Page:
The Greening of Protestant Thought

By Robert Booth Fowler | Go to book overview

1
PROTESTANTS FACE THE ENVIRONMENT

This chapter considers several important background elements to the greening of Protestant thought from 1970 to 1990 and thereafter. It tells part of the story of the shift by institutional Protestantism as the denominations moved toward encountering the environmental problems of the age. It reports the pattern of Protestant public opinion on environmental concerns. It discusses the two central assumptions that have greatly affected Protestant changes: the sense that the earth is in crisis and the perceived hostility from the larger environmental movement toward Christianity. Finally, it identifies some of the limits of the greening of organized Protestantism and of Protestant opinion--especially among fundamentalists. In short, the goal of this chapter is to explain some of the dimensions of the greening of organized Protestantism, and of Protestants as a people, to provide a context for the Protestant intellectual debates on which this book concentrates.


The Whirl of Action

Environmentalism has increasingly secured a place among the leadership, formal institutions, publications, and intellectual centers of Protestantism. The greening of institutional Protestantism is a fact, and its reality has quickened over the past decade. Denominational elites, clergy, and bureaucrats led the way. It took time: sometimes ecological concerns were peripheral to other agendas at denominational headquarters, often just part of one busy staffer's assignments. Sometimes they loomed more important to Protestant elites than at other times--for example, in the 1970s and in recent years as opposed to the early 1980s. But although it has not satisfied those who want far more attention given to the green cause, change over the past twenty-five years has been real.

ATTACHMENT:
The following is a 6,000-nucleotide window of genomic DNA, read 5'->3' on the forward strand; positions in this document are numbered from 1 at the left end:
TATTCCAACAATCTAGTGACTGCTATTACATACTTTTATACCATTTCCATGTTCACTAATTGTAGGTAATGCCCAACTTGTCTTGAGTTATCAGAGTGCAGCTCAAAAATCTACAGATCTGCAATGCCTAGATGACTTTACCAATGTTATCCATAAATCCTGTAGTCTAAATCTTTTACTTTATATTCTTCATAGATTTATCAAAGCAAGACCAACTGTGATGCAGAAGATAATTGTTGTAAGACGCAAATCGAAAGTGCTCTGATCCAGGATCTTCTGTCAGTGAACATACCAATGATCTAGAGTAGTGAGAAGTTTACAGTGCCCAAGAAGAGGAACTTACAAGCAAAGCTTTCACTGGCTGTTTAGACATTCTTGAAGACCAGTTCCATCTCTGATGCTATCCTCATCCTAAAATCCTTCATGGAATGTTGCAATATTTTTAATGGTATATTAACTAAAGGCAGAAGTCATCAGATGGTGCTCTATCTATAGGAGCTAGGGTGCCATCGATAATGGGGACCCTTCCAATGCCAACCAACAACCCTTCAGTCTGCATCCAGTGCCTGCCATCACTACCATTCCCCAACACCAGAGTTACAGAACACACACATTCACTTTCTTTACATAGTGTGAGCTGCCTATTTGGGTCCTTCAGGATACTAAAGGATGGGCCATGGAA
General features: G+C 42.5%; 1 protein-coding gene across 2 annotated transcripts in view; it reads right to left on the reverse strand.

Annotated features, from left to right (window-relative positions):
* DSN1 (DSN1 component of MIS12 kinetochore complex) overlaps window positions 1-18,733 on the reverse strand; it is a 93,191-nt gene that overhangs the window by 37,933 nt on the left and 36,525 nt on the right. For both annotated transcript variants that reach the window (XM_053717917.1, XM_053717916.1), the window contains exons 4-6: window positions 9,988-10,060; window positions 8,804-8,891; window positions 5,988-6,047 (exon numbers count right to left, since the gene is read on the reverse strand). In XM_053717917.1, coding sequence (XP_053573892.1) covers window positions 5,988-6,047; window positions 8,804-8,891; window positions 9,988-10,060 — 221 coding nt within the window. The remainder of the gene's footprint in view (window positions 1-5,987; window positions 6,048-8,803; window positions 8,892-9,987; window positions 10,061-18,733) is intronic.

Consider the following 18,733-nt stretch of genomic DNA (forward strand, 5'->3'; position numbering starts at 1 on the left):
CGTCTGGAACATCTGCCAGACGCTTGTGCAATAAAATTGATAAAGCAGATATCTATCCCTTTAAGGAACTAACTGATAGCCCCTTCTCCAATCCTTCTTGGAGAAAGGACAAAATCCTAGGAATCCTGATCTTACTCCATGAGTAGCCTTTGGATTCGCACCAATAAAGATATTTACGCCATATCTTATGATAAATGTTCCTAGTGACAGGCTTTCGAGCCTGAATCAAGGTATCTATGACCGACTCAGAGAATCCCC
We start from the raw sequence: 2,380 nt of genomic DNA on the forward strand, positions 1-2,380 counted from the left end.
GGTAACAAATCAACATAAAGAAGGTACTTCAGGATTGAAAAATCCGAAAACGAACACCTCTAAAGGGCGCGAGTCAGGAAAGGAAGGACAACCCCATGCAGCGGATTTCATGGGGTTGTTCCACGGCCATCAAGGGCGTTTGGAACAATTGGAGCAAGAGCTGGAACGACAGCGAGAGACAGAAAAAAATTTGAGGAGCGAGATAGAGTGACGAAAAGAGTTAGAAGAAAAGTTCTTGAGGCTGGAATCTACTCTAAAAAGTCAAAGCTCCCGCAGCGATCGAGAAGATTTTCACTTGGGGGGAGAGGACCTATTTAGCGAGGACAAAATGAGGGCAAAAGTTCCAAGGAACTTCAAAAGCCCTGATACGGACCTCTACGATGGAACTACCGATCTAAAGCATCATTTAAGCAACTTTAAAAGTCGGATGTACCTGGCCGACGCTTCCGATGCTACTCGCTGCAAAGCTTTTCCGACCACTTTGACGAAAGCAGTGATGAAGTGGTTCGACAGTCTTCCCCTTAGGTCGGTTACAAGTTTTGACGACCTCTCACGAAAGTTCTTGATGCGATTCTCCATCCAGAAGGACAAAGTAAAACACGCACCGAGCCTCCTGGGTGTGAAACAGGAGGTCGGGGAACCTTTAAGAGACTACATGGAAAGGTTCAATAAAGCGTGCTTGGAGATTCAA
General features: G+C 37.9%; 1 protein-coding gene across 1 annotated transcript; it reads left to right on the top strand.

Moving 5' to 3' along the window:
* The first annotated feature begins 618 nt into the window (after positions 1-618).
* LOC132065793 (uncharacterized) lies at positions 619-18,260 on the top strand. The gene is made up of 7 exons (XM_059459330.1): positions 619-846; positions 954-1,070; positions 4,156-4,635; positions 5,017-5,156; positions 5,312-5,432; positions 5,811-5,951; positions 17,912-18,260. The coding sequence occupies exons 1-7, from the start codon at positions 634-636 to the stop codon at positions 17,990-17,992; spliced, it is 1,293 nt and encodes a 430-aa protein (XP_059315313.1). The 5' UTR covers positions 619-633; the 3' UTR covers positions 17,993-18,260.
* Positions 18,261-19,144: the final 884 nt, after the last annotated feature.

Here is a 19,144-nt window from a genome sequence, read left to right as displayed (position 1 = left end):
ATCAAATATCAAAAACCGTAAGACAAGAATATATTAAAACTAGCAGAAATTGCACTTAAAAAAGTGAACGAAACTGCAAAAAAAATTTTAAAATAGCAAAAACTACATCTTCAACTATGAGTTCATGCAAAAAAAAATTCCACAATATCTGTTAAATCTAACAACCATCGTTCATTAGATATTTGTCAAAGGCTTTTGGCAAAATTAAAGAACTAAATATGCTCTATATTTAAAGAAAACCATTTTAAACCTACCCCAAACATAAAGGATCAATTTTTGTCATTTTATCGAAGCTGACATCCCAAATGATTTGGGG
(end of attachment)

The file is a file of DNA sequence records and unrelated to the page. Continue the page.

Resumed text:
Thus, while there has been a sharp rise in the amount of attention given to environmental education at Protestant colleges, critics complain that

-13-

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The Greening of Protestant Thought
Table of contents

Table of contents

  • Title Page iii
  • Contents v
  • Preface vii
  • Introduction 1
  • 1 - Protestants Face the Environment 13
  • 2 - The Bible as (contested) Foundation 28
  • 3 - Dissent and Protestant Fundamentalism 45
  • 4 - The Argument Over Christianity 58
  • 5 - Stewardship 76
  • Toward Eco-Theology 91
  • Process Environmentalism 108
  • 8 - The Ecofeminist Challenge 123
  • The Protestant Environmentalist Agenda 141
  • 10 - Politics and the Means to Change 159
  • Conclusion 175
  • Notes 181
  • Bibliography 207
  • SCRIPTURE INDEX 237
  • GENERAL INDEX 238
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